In the cascade activation of glycogen utilization leading to energy production in mammalian skeletal muscle, phosphorylase kinase (PhK) phosphorylates and activates glycogen phosphorylase, which then degrades glycogen. The ( alpha-beta-gamma-delta)4 PhK complex is among the largest and most complex enzymes known, with 90% of its 1.3 x 10(6) Da mass involved in its regulation (i.e., the integration of activating signals). The activity of PhK, catalyzed by its gamma subunit, is markedly enhanced by multiple metabolic, hormonal and neural stimuli, which it integrates through allosteric sites on its three regulatory subunits, alpha, beta and delta. Ca2+ is an obligatory activator, in that PhK's other activators have no effect in its absence, but further activate in its presence. The simultaneous activation of PhK by diverse biological signals allows for the tight control of glycogenolysis and subsequent energy production;and in skeletal muscle, activation of PhK by Ca2+ couples contraction with energy production to sustain contraction. Moreover, a regulatory region of PhK's catalytic subunit shares high sequence identity with the key functional region of the troponin-actin Ca2+-dependent regulatory system of muscle contraction, suggesting co-evolution of the regulation of contraction and energy production from glycogen. Our long term goal is to elucidate the changes in intersubunit interactions that lead to activation of PhK in response to different biological signals and the interplay between changes induced by the obligatory Ca2+ versus PhK's other activators. The proposed project consists of two broad aims related to the effects of activators on PhK. (1) We will characterize activator induced structural changes in PhK from the subunit level to the overall complex by employing a large variety of chemical, biochemical and biophysical techniques. (2) Through baculovirus (BV)-mediated expression of recombinant complexes, we will evaluate the function of residues and regions that are thought to participate in PhK's communication network. This will mark the first ever direct structure-function studies on this massive enzyme complex. The BV-expression system will also allow elucidation of the underlying reasons for human glycogen storage diseases caused by single missense mutations in PhK's large and regulatory subunits, which in the case of alpha can lead to different phenotypes depending on where in the subunit that mutation occurs.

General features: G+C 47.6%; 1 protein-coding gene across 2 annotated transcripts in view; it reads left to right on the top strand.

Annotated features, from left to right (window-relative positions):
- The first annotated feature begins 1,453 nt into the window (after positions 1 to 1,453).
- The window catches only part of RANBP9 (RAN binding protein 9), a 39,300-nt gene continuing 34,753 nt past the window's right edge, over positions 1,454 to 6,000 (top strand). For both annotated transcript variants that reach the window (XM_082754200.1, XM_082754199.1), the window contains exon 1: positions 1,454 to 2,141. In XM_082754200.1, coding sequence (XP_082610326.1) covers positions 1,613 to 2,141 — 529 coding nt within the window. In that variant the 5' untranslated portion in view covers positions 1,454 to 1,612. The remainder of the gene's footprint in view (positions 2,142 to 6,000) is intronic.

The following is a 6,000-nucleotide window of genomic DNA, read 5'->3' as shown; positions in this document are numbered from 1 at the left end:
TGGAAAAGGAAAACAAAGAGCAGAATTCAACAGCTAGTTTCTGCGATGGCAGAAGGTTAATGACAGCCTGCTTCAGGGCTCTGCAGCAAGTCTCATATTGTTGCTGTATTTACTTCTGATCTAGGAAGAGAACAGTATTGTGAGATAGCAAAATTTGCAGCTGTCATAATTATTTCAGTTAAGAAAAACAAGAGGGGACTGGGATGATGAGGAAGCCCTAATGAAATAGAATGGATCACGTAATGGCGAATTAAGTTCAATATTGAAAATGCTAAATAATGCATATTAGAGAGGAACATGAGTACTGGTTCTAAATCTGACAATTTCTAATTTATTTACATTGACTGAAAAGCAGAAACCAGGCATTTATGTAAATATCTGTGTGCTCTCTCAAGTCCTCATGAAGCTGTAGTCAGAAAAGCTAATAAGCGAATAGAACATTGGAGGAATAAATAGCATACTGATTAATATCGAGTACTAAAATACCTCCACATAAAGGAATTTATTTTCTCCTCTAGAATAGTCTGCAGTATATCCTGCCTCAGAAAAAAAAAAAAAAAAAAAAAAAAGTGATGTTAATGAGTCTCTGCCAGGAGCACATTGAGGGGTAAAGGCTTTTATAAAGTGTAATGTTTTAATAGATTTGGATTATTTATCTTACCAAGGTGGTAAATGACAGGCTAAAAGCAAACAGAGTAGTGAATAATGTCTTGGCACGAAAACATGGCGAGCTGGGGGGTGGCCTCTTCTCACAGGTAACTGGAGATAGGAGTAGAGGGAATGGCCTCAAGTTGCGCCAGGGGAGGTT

Glycogen is the storage form of glucose in mammals and can be readily mobilized, a process that is particularly important in muscle. The key enzyme for regulating its mobilization is phosphorylase kinase (PhK), which is one of the most complex regulatory enzymes known, but is still poorly understood. Glycogen storage disease, or glycogenosis, a common inborn error of metabolism, is most often caused by mutations in the regulatory subunits of PhK. This work will elucidate underlying mechanisms for the regulation of normal PhK and for the cause of PhK deficiency and glycogenosis in people harboring mutations in its regulatory subunits.
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